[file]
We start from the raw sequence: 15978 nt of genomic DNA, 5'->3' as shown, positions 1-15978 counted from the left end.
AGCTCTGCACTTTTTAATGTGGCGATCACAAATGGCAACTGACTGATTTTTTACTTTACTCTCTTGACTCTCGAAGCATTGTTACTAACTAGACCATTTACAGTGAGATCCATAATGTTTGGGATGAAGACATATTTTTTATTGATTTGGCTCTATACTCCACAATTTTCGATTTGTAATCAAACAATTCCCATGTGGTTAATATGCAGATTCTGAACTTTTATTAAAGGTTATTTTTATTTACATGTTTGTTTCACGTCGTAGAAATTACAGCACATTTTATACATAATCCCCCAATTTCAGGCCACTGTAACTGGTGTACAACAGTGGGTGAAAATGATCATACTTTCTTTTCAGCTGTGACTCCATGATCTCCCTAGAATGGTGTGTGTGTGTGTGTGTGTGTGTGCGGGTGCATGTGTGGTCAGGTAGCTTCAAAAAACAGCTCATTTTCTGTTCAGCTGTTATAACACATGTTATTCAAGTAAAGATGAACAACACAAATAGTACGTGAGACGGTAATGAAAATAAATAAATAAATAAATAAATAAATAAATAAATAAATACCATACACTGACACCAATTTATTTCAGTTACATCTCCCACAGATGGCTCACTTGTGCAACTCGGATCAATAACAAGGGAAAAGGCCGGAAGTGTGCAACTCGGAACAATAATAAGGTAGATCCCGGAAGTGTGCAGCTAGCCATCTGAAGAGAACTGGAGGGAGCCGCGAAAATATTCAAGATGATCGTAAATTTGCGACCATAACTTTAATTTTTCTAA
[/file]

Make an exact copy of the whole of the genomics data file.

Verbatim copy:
We start from the raw sequence: 15978 nt of genomic DNA, 5'->3' as shown, positions 1-15978 counted from the left end.
AGCTCTGCACTTTTTAATGTGGCGATCACAAATGGCAACTGACTGATTTTTTACTTTACTCTCTTGACTCTCGAAGCATTGTTACTAACTAGACCATTTACAGTGAGATCCATAATGTTTGGGATGAAGACATATTTTTTATTGATTTGGCTCTATACTCCACAATTTTCGATTTGTAATCAAACAATTCCCATGTGGTTAATATGCAGATTCTGAACTTTTATTAAAGGTTATTTTTATTTACATGTTTGTTTCACGTCGTAGAAATTACAGCACATTTTATACATAATCCCCCAATTTCAGGCCACTGTAACTGGTGTACAACAGTGGGTGAAAATGATCATACTTTCTTTTCAGCTGTGACTCCATGATCTCCCTAGAATGGTGTGTGTGTGTGTGTGTGTGTGTGCGGGTGCATGTGTGGTCAGGTAGCTTCAAAAAACAGCTCATTTTCTGTTCAGCTGTTATAACACATGTTATTCAAGTAAAGATGAACAACACAAATAGTACGTGAGACGGTAATGAAAATAAATAAATAAATAAATAAATAAATAAATAAATAAATACCATACACTGACACCAATTTATTTCAGTTACATCTCCCACAGATGGCTCACTTGTGCAACTCGGATCAATAACAAGGGAAAAGGCCGGAAGTGTGCAACTCGGAACAATAATAAGGTAGATCCCGGAAGTGTGCAGCTAGCCATCTGAAGAGAACTGGAGGGAGCCGCGAAAATATTCAAGATGATCGTAAATTTGCGACCATAACTTTAATTTTTCTAA